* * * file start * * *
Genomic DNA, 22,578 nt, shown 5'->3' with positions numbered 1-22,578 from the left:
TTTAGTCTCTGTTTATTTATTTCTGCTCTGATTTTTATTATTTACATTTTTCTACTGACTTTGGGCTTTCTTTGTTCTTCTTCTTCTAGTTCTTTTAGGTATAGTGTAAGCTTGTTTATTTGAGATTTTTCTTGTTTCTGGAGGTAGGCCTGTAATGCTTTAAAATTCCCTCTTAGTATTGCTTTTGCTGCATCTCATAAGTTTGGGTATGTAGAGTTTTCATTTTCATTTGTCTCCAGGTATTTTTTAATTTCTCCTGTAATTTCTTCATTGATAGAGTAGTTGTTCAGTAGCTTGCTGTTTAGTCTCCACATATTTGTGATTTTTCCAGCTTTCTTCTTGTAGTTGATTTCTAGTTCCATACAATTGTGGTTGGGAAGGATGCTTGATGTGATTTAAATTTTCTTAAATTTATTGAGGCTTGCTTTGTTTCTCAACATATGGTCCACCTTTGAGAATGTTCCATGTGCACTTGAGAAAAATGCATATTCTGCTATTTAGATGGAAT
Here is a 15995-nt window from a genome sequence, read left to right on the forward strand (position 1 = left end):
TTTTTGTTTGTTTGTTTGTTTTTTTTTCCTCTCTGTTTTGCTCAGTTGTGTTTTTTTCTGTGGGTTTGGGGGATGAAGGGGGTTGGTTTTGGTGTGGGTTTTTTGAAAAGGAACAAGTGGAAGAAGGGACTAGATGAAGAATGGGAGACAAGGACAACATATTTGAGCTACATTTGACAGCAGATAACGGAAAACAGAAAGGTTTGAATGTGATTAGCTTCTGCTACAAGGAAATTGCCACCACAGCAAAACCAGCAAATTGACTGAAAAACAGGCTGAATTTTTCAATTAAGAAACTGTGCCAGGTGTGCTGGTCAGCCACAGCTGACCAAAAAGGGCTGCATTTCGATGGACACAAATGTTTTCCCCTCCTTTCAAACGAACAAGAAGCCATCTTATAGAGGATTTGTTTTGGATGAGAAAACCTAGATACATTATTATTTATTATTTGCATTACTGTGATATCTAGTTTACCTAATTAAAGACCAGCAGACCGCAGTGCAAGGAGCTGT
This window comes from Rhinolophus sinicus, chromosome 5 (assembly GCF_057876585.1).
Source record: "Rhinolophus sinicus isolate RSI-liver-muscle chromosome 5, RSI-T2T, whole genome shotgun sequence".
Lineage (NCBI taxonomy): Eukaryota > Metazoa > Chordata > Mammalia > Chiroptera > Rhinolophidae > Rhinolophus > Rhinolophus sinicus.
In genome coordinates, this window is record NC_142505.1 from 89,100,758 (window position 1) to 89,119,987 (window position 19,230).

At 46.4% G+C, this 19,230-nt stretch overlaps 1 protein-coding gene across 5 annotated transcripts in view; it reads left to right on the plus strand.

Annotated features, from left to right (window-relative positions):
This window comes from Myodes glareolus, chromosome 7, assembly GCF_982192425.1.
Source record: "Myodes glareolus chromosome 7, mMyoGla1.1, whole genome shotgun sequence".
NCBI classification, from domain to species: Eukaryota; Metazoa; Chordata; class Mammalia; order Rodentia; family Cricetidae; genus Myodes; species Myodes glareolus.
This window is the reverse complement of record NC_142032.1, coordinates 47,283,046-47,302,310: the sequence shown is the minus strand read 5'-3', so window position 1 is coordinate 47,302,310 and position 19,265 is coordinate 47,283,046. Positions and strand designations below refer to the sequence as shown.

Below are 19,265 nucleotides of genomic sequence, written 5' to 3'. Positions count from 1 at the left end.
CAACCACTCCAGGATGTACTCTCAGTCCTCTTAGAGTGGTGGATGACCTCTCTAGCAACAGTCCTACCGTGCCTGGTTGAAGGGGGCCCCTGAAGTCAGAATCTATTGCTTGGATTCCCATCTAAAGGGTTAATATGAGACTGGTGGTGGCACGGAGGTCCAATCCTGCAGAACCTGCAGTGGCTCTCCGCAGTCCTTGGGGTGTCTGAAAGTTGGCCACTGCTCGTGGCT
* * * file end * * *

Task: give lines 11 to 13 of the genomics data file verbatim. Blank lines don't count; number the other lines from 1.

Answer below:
This window comes from Myodes glareolus, chromosome 7, assembly GCF_982192425.1.
Source record: "Myodes glareolus chromosome 7, mMyoGla1.1, whole genome shotgun sequence".
NCBI classification, from domain to species: Eukaryota; Metazoa; Chordata; class Mammalia; order Rodentia; family Cricetidae; genus Myodes; species Myodes glareolus.